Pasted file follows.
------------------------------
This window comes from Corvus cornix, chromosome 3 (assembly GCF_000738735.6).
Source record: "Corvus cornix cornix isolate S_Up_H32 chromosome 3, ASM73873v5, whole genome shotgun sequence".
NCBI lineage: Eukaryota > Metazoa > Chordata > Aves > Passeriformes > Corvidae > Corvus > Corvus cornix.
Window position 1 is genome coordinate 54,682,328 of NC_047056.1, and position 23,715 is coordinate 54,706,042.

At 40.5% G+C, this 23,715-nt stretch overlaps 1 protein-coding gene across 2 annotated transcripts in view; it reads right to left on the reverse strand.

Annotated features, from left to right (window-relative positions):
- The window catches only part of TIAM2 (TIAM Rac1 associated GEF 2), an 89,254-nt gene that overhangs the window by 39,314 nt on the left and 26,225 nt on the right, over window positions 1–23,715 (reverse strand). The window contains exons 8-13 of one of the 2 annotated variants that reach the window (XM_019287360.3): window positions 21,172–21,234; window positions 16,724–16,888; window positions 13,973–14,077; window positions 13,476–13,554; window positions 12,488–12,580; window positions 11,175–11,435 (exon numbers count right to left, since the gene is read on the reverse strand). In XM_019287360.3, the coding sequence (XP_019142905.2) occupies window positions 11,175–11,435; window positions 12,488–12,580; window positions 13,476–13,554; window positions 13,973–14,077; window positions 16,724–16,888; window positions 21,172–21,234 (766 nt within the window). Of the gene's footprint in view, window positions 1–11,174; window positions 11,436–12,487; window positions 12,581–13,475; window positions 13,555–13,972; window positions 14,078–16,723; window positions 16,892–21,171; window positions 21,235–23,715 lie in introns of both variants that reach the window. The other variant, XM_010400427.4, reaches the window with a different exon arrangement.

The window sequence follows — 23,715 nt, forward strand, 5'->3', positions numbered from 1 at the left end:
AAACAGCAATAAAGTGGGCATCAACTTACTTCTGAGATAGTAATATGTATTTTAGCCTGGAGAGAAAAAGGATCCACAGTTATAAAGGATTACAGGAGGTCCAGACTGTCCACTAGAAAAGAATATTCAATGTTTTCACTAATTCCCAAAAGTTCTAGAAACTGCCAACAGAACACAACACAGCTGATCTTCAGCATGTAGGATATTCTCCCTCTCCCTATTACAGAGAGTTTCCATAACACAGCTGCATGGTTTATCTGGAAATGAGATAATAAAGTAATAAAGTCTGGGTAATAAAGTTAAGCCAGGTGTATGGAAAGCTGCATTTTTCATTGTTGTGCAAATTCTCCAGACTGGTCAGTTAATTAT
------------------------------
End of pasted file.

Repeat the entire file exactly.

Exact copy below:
This window comes from Corvus cornix, chromosome 3 (assembly GCF_000738735.6).
Source record: "Corvus cornix cornix isolate S_Up_H32 chromosome 3, ASM73873v5, whole genome shotgun sequence".
NCBI lineage: Eukaryota > Metazoa > Chordata > Aves > Passeriformes > Corvidae > Corvus > Corvus cornix.
Window position 1 is genome coordinate 54,682,328 of NC_047056.1, and position 23,715 is coordinate 54,706,042.

At 40.5% G+C, this 23,715-nt stretch overlaps 1 protein-coding gene across 2 annotated transcripts in view; it reads right to left on the reverse strand.

Annotated features, from left to right (window-relative positions):
- The window catches only part of TIAM2 (TIAM Rac1 associated GEF 2), an 89,254-nt gene that overhangs the window by 39,314 nt on the left and 26,225 nt on the right, over window positions 1–23,715 (reverse strand). The window contains exons 8-13 of one of the 2 annotated variants that reach the window (XM_019287360.3): window positions 21,172–21,234; window positions 16,724–16,888; window positions 13,973–14,077; window positions 13,476–13,554; window positions 12,488–12,580; window positions 11,175–11,435 (exon numbers count right to left, since the gene is read on the reverse strand). In XM_019287360.3, the coding sequence (XP_019142905.2) occupies window positions 11,175–11,435; window positions 12,488–12,580; window positions 13,476–13,554; window positions 13,973–14,077; window positions 16,724–16,888; window positions 21,172–21,234 (766 nt within the window). Of the gene's footprint in view, window positions 1–11,174; window positions 11,436–12,487; window positions 12,581–13,475; window positions 13,555–13,972; window positions 14,078–16,723; window positions 16,892–21,171; window positions 21,235–23,715 lie in introns of both variants that reach the window. The other variant, XM_010400427.4, reaches the window with a different exon arrangement.

The window sequence follows — 23,715 nt, forward strand, 5'->3', positions numbered from 1 at the left end:
AAACAGCAATAAAGTGGGCATCAACTTACTTCTGAGATAGTAATATGTATTTTAGCCTGGAGAGAAAAAGGATCCACAGTTATAAAGGATTACAGGAGGTCCAGACTGTCCACTAGAAAAGAATATTCAATGTTTTCACTAATTCCCAAAAGTTCTAGAAACTGCCAACAGAACACAACACAGCTGATCTTCAGCATGTAGGATATTCTCCCTCTCCCTATTACAGAGAGTTTCCATAACACAGCTGCATGGTTTATCTGGAAATGAGATAATAAAGTAATAAAGTCTGGGTAATAAAGTTAAGCCAGGTGTATGGAAAGCTGCATTTTTCATTGTTGTGCAAATTCTCCAGACTGGTCAGTTAATTAT